An April report by the Congressional Budget Office reviews research on short and long-term effects of involuntary job loss based on predictions that unemployment will remain elevated for a number of years. While the report focuses on providing an overview of government programs that help people who have lost their job, it also raises concerns about broader potential consequences, including studies that indicate people who lose a job “tend to have more health problems later in life, their family life can suffer, and entire communities may struggle, especially if job loss is concentrated in particular geographic areas.”
Research has also shown that job loss regularly includes consequences beyond the individual, impacting family ties, friendship networks, and other aspects of the person’s social network, sometimes producing a cascade of subsequent strains in personal and family relationships. A 2000 study from the University of Michigan found that job loss leads to increased depression, anxiety, reduced perceptions of competence, decreased self-esteem, and is associated with increased risks for aggressive behaviors that can manifest in spousal abuse, child abuse and contribute to psychiatric disorders.
The reports highlight the importance of strengthening marital ties, family life, and social networks during periods of economic stress. As individuals who have become unemployed pursue training, employment, social networking, and related efforts to mitigate the effects of changes in employment status and loss of income, marital and family stability becomes an increasingly vital resource.
Recent studies on the impact of brief, skills-based educational programs designed to enhance marital stability indicate a positive contribution to couples experiencing economic, marital, and family distress.
A study by the nonprofit PAIRS Foundation on the impact of brief marriage education classes (9 – 12 hours) on low-income couples found that skills-training designed to improve interpersonal communication, emotional understanding and expression, bonding, empathy and healthy conflict resolution led to improved relationship cohesion and stability for 77 percent of participants with greater than 90 percent reporting improvements in overall relationship satisfaction six months after program completion. A similar study found a 37 percent increase in couples always agreeing on issues of family finance and an 87 percent improvement in agreements on career decisions.
Stephanie Berman-Eisenberg, President of Miami’s Carrfour Supportive Housing, one of the nation’s largest nonprofit providers of housing and supportive services to low-income and formerly homeless individuals and families, said relationship skills classes have been important to helping residents rebuild their lives.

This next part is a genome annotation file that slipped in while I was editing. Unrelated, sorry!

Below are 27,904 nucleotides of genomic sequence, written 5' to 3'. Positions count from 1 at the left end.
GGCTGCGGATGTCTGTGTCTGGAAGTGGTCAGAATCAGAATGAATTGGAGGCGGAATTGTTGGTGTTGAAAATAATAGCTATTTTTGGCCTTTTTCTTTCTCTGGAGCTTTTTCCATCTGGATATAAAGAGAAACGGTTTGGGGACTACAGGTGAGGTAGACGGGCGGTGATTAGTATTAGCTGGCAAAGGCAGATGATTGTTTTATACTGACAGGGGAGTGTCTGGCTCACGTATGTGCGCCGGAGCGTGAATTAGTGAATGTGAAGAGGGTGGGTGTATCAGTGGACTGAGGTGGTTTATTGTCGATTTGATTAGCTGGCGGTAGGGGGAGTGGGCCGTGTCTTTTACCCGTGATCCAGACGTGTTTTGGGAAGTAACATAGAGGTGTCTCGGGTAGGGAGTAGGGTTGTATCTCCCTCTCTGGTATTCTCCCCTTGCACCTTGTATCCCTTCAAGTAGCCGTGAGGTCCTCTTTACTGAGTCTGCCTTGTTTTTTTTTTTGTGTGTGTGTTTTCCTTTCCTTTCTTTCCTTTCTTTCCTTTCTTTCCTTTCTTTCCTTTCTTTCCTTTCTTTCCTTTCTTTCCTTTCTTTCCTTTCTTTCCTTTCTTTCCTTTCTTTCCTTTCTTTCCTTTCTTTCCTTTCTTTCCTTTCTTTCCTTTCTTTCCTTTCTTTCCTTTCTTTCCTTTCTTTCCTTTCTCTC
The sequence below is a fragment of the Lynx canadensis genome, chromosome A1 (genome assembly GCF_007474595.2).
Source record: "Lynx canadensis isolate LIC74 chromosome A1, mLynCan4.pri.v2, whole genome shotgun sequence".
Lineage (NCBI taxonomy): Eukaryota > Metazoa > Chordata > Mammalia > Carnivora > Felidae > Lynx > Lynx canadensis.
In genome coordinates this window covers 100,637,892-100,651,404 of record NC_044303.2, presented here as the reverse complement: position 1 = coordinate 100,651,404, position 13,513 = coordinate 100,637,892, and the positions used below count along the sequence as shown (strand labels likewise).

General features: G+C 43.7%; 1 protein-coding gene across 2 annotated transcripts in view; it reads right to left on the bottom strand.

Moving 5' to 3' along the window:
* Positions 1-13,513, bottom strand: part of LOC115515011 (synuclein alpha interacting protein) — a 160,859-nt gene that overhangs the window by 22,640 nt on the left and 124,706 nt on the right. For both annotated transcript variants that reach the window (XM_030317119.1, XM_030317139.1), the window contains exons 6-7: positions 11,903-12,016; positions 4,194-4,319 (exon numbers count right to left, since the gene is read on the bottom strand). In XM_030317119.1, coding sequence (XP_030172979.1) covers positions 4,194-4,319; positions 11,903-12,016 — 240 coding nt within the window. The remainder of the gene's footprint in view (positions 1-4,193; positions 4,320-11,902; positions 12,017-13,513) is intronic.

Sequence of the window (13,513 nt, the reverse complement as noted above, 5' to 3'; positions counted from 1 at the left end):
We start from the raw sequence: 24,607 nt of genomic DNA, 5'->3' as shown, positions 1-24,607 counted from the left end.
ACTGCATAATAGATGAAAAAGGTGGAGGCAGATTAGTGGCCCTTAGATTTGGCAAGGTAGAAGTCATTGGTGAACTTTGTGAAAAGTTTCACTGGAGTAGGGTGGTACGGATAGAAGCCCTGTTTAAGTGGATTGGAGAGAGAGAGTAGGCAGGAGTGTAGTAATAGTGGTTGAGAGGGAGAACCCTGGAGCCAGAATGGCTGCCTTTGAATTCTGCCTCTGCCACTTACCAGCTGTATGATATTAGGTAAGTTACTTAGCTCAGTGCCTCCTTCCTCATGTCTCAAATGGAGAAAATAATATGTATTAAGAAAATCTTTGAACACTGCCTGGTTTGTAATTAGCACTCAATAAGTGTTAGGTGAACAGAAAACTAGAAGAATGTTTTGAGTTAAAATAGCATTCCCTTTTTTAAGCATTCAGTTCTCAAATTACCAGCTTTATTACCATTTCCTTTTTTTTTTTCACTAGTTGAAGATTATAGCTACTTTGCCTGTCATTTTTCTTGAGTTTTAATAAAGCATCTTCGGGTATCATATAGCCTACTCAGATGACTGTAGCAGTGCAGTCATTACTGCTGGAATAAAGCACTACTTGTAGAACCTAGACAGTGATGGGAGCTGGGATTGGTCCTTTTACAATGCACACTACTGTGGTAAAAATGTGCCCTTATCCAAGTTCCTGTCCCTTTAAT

“We’ve seen firsthand the powerful impact PAIRS classes have had on formerly homeless adults. As they learn skills to strengthen relationships with family members and neighbors, they’re much better prepared to pursue employment and self-sufficiency.”
The National Healthy Marriage Resource Center recently published an overview of findings about marriage and finance, addressing questions related to the connection between financial problems, marriage, and divorce.
Marriage education programs are offered nationwide by coalitions, community and faith-based organizations through funding provided by the U.S. Department of Health and Human Services, Administration for Children and Families as part of the Deficit Reduction Act of 2005. The programs seek to help couples, who have chosen marriage for themselves, gain greater access to marriage education services, on a voluntary basis, where they can acquire the skills and knowledge necessary to form and sustain a healthy marriage.
In 2006, as part of the National Healthy Marriage Initiative, PAIRS Foundation received a multi-year, multi-million dollar grant to provide skills training to individuals, couples and high school students in Miami-Dade, Broward and Palm Beach counties. To date, over 5,000 people have participated in classes offered in English, Spanish, French and Creole with ongoing research showing positive, lasting benefits for diverse populations. Many programs in South Florida and throughout the nation are available for free or at reduced cost as a result of grant funding.